After that, the rest of the first half was very, very bitty. Wycombe had a couple of good opportunities around the fortieth-minute mark, Hayes seeing a low shot saved at the feet of Southend keeper Daniel Bentley before midfielder Sam Wood sent a twenty-yard curler inches over the crossbar. Apart from that, it was all robust fouls, even endeavour and punted free kicks. The break came with the game goalless. Both sides had plenty of room to improve.

It took a while longer, but improve they did. Though it was much the same up until the seventieth minute – the Shrimpers had the best chance of this period, Corr forcing an acrobatic save from young Chairboys’ stopper Alex Lynch with a firm header from five yards – the tempo was hugely upped with full time looming. In the seventy-fifth, Wycombe should have opened the scoring; a rare one-touch passing move on the edge of the Southend box allowed Hayes to burst into the left side of the area but, with a great sight of goal, his shot at the far corner was too close to Bentley – the keeper made the save. A flurry of Wycombe efforts followed, but it was their opponents who should have struck next; in the seventy-ninth, Shrimpers’ substitute striker Joe Pigott thrashed just wide from ten yards.

Wycombe had a last chance to snatch a win in regulation time, centre half Aaron Pierre with a bullet header which was tipped over superbly by Bentley late on. Despite the overdue flourish, the ninetieth minute ticked past without a score for either side. The extra time tension ramped up. The Chairboys’ paper planes collected by the side of the pitch like some sort of bright blue aviation graveyard. A bad omen, perhaps.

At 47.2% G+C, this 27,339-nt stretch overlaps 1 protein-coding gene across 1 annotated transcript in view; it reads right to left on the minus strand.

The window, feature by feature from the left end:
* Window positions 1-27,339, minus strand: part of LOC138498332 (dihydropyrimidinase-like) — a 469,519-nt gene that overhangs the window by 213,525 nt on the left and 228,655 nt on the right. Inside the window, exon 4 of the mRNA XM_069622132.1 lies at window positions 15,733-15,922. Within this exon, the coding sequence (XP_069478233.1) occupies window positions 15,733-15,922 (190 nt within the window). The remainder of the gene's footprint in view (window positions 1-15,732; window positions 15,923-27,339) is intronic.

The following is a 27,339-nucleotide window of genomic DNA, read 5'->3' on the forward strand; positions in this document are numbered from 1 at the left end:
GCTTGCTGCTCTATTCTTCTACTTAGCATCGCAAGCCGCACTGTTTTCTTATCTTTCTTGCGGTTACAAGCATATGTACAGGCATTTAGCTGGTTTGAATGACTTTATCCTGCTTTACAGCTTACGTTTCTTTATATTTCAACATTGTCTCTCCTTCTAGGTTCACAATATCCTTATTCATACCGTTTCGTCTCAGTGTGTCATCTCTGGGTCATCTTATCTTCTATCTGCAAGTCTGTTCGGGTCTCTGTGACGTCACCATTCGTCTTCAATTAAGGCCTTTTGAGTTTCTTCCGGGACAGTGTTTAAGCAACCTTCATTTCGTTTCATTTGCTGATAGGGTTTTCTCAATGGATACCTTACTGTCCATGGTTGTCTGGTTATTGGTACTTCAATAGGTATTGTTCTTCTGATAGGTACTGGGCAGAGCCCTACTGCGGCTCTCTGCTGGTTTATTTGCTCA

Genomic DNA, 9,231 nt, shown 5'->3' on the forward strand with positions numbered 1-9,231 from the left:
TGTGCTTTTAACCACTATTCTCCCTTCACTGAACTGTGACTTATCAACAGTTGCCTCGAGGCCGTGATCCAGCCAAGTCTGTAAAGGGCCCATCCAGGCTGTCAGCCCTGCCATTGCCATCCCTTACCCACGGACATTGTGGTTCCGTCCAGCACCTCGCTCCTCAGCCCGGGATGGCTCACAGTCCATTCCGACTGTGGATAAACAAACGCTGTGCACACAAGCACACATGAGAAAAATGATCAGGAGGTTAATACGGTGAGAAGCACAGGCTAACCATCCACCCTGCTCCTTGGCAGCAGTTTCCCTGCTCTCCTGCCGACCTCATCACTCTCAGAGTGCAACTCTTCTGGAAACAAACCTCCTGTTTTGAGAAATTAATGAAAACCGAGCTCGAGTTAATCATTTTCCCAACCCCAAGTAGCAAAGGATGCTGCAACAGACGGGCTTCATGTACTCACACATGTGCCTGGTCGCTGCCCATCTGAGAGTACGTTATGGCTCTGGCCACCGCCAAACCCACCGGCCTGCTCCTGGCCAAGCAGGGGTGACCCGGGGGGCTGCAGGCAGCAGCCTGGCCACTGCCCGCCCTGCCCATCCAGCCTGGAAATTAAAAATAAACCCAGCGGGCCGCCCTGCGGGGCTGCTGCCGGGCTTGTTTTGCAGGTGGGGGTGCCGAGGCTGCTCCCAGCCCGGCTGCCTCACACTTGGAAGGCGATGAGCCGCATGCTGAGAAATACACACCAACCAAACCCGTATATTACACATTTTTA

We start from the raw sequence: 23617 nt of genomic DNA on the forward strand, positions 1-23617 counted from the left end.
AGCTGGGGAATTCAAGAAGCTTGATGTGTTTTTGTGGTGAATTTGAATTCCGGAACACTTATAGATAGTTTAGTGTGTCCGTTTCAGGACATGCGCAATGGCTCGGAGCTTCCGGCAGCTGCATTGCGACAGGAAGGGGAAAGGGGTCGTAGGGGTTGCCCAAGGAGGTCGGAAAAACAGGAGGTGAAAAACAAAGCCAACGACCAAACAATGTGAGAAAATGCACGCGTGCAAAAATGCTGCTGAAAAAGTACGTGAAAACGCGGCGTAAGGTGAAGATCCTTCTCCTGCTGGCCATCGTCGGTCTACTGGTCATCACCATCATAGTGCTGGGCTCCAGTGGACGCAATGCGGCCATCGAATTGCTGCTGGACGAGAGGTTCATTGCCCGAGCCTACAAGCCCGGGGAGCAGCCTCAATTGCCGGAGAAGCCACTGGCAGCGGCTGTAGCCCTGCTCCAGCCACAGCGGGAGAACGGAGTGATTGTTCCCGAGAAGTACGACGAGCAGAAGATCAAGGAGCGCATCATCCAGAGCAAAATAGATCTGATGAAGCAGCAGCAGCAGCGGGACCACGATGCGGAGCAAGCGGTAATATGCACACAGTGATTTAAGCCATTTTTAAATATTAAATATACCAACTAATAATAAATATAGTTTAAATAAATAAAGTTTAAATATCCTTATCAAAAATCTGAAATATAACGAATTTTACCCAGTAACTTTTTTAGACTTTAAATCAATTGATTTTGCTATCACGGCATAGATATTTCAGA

It certainly didn’t look a bad omen for Wycombe when, four minutes after the restart, they went one-nil up. Wanderers’ striker Aaron Holloway won a free kick twenty-five yards out, just to the right of goal. Left-back Joe Jacobson stepped up, then bent a gorgeous shot onto the underside of the crossbar – and in off the diving Bentley’s back. The Chairboys went wild, half of Wembley erupting in jubilation. A stony silence descended over the Shrimpers. Now could the Chairboys sit tight?

The answer was, well, astounding. Wycombe defended valiantly for the rest of extra time. In the hundred-and-fifteenth minute, they could and certainly should have put the game to bed; Holloway burst through Southend’s desperately high line, went through one on one with Bentley and, with a couple of teammates in support, overplayed to the point that Coker got back and made an emphatic tackle to keep his team clinging on. Then, twenty seconds from the final whistle, as the Wycombe fans jumped and celebrated in glee, the game truly delivered on all the pre-match excitement. Southend attacked. The cross came in from the left. Corr headed down to Piggott. Piggott turned in the Chairboys’ box, unchallenged. He rifled a low shot into the bottom right. Equaliser. Mega scenes from the Shrimpers. A low murmur of anguish around me.